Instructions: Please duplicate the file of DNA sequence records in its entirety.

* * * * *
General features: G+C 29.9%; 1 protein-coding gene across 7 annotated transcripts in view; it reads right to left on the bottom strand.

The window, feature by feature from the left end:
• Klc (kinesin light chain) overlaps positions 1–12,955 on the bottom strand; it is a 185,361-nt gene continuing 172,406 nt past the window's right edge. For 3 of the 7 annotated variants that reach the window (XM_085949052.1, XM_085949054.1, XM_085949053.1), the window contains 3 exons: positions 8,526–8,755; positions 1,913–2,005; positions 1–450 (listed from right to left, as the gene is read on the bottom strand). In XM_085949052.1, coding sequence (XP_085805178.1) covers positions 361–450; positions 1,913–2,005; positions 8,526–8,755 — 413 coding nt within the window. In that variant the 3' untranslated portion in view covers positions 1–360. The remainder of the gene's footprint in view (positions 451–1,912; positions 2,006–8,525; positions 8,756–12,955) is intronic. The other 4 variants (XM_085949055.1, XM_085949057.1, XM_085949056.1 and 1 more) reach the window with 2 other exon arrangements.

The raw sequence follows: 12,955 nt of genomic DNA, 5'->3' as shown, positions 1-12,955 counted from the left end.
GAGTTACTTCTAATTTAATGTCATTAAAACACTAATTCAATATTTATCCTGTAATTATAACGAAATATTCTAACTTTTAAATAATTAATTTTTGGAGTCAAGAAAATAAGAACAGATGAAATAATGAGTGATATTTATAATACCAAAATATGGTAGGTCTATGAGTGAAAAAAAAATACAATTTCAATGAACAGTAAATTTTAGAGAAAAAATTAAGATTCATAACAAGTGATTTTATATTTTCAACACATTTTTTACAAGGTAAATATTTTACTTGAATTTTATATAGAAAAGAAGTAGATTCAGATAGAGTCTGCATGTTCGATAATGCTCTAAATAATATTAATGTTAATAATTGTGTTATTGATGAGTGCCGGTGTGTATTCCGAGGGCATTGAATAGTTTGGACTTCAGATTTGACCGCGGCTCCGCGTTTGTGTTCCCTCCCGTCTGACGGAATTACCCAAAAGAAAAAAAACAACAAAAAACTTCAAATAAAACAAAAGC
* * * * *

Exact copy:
General features: G+C 29.9%; 1 protein-coding gene across 7 annotated transcripts in view; it reads right to left on the bottom strand.

The window, feature by feature from the left end:
• Klc (kinesin light chain) overlaps positions 1–12,955 on the bottom strand; it is a 185,361-nt gene continuing 172,406 nt past the window's right edge. For 3 of the 7 annotated variants that reach the window (XM_085949052.1, XM_085949054.1, XM_085949053.1), the window contains 3 exons: positions 8,526–8,755; positions 1,913–2,005; positions 1–450 (listed from right to left, as the gene is read on the bottom strand). In XM_085949052.1, coding sequence (XP_085805178.1) covers positions 361–450; positions 1,913–2,005; positions 8,526–8,755 — 413 coding nt within the window. In that variant the 3' untranslated portion in view covers positions 1–360. The remainder of the gene's footprint in view (positions 451–1,912; positions 2,006–8,525; positions 8,756–12,955) is intronic. The other 4 variants (XM_085949055.1, XM_085949057.1, XM_085949056.1 and 1 more) reach the window with 2 other exon arrangements.

The raw sequence follows: 12,955 nt of genomic DNA, 5'->3' as shown, positions 1-12,955 counted from the left end.
GAGTTACTTCTAATTTAATGTCATTAAAACACTAATTCAATATTTATCCTGTAATTATAACGAAATATTCTAACTTTTAAATAATTAATTTTTGGAGTCAAGAAAATAAGAACAGATGAAATAATGAGTGATATTTATAATACCAAAATATGGTAGGTCTATGAGTGAAAAAAAAATACAATTTCAATGAACAGTAAATTTTAGAGAAAAAATTAAGATTCATAACAAGTGATTTTATATTTTCAACACATTTTTTACAAGGTAAATATTTTACTTGAATTTTATATAGAAAAGAAGTAGATTCAGATAGAGTCTGCATGTTCGATAATGCTCTAAATAATATTAATGTTAATAATTGTGTTATTGATGAGTGCCGGTGTGTATTCCGAGGGCATTGAATAGTTTGGACTTCAGATTTGACCGCGGCTCCGCGTTTGTGTTCCCTCCCGTCTGACGGAATTACCCAAAAGAAAAAAAACAACAAAAAACTTCAAATAAAACAAAAGC